“We scoff at the naivete of those who, a few hundred years ago, attributed such realities to evil spirits.”
One of the worst things about the movie MASH was the title of the theme song, “Suicide is painless.” Of course, if you’ve ever have been a survivor of suicide – I have been fortunate not to be in that category – it is full of pain for those left behind.
I must tell you that I had no idea who Kate Spade was, but I see her impact on fashion was evidently huge. One of many things I hated in the reportage was that her brother-in-law, comedian David Spade, was “breaking his silence” less than two days after her death. The expectation that we are somehow OWED a statement from her loved one rankles me.
Conversely, I was really sad about the death of Anthony Bourdain, chef, travel host and author, at 61. Early on, I thought he was a real jerk, but as he evolved and – I thought – had faced his demons, he became quite the raconteur, telling stories about food around the world.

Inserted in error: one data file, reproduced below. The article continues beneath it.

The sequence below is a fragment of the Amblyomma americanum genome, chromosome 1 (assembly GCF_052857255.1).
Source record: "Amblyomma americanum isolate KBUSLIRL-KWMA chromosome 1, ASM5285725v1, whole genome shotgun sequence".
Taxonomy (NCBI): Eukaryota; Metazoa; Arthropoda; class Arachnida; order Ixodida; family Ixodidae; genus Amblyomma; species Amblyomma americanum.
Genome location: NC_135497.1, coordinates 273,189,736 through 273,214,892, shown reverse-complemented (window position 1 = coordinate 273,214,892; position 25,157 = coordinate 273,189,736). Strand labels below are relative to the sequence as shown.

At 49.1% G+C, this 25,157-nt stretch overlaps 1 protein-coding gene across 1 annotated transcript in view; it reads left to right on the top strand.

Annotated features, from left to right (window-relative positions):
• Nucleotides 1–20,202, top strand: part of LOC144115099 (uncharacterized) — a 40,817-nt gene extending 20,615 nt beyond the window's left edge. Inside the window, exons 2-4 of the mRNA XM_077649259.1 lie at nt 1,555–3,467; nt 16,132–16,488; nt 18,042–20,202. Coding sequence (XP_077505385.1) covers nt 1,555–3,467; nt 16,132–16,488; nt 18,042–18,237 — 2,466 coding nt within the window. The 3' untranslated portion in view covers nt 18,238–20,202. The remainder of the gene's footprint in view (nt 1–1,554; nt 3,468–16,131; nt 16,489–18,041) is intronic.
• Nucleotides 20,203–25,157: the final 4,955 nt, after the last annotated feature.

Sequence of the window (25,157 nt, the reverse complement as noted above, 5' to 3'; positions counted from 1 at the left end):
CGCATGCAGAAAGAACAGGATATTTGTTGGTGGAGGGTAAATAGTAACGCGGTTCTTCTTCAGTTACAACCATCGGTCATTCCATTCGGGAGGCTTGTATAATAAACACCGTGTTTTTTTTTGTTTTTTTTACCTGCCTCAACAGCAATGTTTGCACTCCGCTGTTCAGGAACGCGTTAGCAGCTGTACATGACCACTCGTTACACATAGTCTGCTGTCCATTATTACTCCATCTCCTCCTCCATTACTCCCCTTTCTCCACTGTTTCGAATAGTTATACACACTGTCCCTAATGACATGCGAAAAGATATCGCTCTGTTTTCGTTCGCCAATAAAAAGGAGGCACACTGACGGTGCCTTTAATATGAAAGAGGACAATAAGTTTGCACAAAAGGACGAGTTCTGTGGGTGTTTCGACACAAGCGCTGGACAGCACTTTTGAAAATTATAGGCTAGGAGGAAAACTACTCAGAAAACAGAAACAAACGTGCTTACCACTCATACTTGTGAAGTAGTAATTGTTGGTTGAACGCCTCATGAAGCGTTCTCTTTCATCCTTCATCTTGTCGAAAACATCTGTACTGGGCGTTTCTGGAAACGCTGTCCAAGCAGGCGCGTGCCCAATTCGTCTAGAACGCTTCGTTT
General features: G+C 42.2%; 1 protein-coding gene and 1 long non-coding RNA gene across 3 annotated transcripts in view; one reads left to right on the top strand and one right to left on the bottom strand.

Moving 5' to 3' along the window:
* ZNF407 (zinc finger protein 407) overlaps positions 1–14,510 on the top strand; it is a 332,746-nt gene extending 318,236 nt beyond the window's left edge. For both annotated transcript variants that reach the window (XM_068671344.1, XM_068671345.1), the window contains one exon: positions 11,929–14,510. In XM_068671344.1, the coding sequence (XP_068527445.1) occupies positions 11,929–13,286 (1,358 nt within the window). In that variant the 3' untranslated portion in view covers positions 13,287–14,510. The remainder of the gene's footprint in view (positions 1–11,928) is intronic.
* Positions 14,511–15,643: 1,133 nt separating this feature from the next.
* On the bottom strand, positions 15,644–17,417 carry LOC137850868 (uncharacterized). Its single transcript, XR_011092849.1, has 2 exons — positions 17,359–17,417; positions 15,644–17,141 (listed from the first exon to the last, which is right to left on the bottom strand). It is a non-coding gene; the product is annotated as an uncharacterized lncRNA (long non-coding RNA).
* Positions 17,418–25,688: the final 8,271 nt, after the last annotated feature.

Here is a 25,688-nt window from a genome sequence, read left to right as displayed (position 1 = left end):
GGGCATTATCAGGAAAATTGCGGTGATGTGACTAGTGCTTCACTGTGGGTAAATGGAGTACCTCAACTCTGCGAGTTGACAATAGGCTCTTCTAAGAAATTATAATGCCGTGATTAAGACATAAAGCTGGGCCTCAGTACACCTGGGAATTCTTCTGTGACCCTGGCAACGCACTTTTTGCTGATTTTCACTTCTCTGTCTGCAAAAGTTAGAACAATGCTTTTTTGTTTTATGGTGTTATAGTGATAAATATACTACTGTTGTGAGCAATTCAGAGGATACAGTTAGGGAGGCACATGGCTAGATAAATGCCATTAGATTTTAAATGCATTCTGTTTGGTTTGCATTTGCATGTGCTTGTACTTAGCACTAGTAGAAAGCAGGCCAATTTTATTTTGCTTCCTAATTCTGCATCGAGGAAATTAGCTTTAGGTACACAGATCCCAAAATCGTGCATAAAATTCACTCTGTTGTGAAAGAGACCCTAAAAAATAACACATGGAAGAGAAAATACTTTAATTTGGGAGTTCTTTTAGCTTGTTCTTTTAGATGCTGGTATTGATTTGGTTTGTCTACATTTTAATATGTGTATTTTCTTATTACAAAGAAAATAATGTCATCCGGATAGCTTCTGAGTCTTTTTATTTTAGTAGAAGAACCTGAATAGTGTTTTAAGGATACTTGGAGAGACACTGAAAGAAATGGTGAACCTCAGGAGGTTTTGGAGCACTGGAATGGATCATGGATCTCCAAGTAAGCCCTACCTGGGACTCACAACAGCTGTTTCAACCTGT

Still, I think Michael Rivest, a guy I know IRL, is also correct when he wrote: “In light of the media attention given to Anthony Bourdain’s suicide, it was inevitable that it would flush out those who see suicide as a cowardly ‘choice.’ These are usually the same people who see addiction as a choice, along with poverty, anxiety, sexual orientation, etc.
“We scoff at the naivete of those who, a few hundred years ago, attributed such realities to evil spirits, yet now we fall for the self-satisfied canard that people somehow ‘choose’ to be in pain, or to be victims of social injustice. Sometimes, things only look like a choice to those for whom they would be.”
I’m told that group referred to as ISIS, or ISIL, HATE to be referred to as “DEASH”.
The night after the shootings and bombing in Paris that killed over 125 people on Friday the 13th of November, the Albany Public Library Foundation held its second annual Literary Legends gala to honor a couple writers. One, Gregory Maguire, author of Wicked, who was born in Albany, ended his brief remark with a quote, which I failed to write down. I thought it contained the phrase “the imagination of compassion.”